South Africa’s mining industry has been caught off guard by the launch of a new black ownership law package and says it will go to court to force the government to renegotiate its terms.
In June, the Department of Mineral Resources (DMR) promulgated a new version of the Mining Charter that differed substantially from its previous version. The charter, since it was introduced in 2002, has provided rules for black participation within the mining sector. However, previous versions have always been drawn up by consensus between government officials and the industry. This time almost no consultation took place, the Chamber of Mines said, which represents around 90% of the industry. The chamber will seek an immediate interdict against the charter.
The version of the charter published brings out a variety of brightly flashing red lights, said Mxolisi Mgojo, president of the chamber. “We believe we have no choice but to apply for an interdict on the charter,” he added.
The issue of the charter has been simmering for some time. The DMR has been at odds over the revisions that the government has been pursuing. However, the latest document was published without consultation, to the outrage of mining companies who were caught by surprise.
“Today we see additional issues that have not seen the light of day before,” Mgojo said. At a hastily organized press briefing, chamber officials said they had only seen the final charter “40 minutes ago.”
Among the key provisions are:
- Raising black ownership threshold to 30% from 26%;
- 50% plus one share black ownership of prospecting rights, also up from 26% to 70% of procurement of mining goods to be purchased from black economic empowerment companies;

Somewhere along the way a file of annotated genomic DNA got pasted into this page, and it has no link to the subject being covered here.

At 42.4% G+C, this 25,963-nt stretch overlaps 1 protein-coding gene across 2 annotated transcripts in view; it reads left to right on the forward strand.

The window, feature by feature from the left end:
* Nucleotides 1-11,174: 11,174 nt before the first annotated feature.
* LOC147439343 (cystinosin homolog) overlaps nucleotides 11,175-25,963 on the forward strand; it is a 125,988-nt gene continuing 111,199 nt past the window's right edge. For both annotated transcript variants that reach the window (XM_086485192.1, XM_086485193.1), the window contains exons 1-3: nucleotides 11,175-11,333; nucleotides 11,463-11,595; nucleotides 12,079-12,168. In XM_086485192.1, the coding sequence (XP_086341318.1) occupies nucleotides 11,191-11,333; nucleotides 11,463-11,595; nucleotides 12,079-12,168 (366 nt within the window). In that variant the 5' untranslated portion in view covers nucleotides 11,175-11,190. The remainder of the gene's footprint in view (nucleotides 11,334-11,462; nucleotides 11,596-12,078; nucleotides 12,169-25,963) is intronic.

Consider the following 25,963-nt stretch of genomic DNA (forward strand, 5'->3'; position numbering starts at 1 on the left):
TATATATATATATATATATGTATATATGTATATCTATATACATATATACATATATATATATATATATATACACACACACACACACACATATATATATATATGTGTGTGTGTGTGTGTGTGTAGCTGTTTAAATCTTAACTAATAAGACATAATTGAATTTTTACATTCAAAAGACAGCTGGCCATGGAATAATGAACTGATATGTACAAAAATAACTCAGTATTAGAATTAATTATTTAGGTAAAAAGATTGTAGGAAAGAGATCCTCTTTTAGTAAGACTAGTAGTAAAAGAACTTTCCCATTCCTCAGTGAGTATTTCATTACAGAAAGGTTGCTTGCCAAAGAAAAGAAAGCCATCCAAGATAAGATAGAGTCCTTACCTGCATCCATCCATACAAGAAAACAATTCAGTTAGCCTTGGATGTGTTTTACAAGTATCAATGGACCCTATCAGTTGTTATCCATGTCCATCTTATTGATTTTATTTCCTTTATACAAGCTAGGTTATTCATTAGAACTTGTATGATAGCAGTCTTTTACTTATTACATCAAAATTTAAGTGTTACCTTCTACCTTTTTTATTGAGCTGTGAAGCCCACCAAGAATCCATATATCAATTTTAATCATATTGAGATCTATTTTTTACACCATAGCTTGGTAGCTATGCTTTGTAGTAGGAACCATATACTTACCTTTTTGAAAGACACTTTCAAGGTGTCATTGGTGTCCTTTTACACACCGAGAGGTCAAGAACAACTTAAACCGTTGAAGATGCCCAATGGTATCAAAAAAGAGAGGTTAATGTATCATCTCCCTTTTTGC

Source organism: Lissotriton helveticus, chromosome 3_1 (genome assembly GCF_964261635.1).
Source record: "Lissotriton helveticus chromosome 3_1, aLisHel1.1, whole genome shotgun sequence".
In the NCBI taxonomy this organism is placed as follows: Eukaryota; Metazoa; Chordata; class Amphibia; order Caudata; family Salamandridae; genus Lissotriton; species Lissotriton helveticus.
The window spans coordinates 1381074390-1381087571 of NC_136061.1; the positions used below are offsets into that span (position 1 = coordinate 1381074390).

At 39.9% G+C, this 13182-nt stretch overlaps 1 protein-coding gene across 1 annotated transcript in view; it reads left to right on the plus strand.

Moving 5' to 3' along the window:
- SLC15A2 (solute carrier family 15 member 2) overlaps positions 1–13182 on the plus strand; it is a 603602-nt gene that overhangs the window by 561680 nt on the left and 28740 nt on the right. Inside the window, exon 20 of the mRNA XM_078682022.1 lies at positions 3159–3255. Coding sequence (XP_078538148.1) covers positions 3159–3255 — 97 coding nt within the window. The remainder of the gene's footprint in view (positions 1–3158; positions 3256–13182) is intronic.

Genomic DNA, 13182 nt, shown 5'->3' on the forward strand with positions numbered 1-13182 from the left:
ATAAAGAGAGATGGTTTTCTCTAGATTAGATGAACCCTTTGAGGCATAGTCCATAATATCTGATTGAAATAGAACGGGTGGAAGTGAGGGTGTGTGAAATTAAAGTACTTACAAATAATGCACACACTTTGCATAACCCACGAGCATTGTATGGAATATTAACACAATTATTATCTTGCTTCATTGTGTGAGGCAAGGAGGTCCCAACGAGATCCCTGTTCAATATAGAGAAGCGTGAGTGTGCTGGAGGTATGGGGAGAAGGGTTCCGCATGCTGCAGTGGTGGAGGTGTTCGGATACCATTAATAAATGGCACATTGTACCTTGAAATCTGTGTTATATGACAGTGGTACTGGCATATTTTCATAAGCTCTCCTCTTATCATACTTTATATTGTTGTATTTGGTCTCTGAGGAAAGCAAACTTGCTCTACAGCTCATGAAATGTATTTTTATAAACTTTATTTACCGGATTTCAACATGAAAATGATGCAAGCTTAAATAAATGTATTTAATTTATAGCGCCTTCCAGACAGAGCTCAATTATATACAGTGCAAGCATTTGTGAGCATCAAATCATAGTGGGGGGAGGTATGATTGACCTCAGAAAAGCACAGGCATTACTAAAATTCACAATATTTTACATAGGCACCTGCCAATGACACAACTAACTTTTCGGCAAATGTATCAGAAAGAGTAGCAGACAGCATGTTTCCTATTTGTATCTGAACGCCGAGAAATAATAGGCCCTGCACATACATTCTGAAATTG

- The demand for companies to pay 1% of their annual turnover to the 30% black economic empowerment (BEE) structure before any distribution to all shareholders; and
- Scraps the provision that previous black empowerment arrangements be credited even if the black shareholder has since exited the company.
The chamber said it was too soon to discuss the specifics of the provisions, but its primary objection was that mining companies had almost no say in the new law. Roger Baxter, CEO of the chamber, noted that the last meeting held between the chamber and DMR was two months ago. However, Baxter said the provision of 1% turnover to black shareholders amounted to a tax on other shareholders. He also objected to the 70% local contractor requirement.
“This is going to be impossible to achieve because a lot of the big manufacturers are not going to set up shop in South Africa,” Baxter added.
He noted that previous versions of the charter had been negotiated between the mining sector and DMR. “It was entirely a DMR charter and it does not have the industry buy-in,” Baxter said. “Lots of those issues we have only seen today.”
Baxter said the new charter would only add to the uncertainty plaguing the local industry.
In talks with government over the issue, the DMR focused almost entirely on putting an end to retrenchments and showed little interest in other issues that could foster growth. For instance, it has become almost impossible to secure exploration permits, Baxter said.
“Greenfields mining is dead,” Baxter said. “Companies cannot get prospecting permits. Only brownfields exploration around existing mines.”
The promulgation of the new charter is likely to be the biggest crisis the industry has faced for some time, and shares of local operators plunged up to 5% after the news.
The president Jacob Zuma is deeply unpopular following a series of corruption scandals involving him, his family and business associates. At the same time the country has now tipped into a recession and been downgraded by ratings agencies to junk status, considerably raising the cost of capital.
Unemployment also hangs at around a third of the working age population — among the highest of any industrial economy. As a result, Zuma has been making populist noises around the nationalization of land and “radical economic transformation” to appease critics.
There is speculation that the charter may be another populist attempt to shore up his flagging support. Mines Minister Mosebenzi Zwane alluded to as much in a prepared speech on the charter.
“The need for more radical measures in order to meet the socioeconomic needs of our people has never been greater than it is right now,” Zwane said. “As a country with a substantial amount of untapped mineral resources, we have a unique opportunity to use these minerals as a catalyst not only to adopt more aggressive economic growth efforts, but to catapult South Africa’s economy forward.”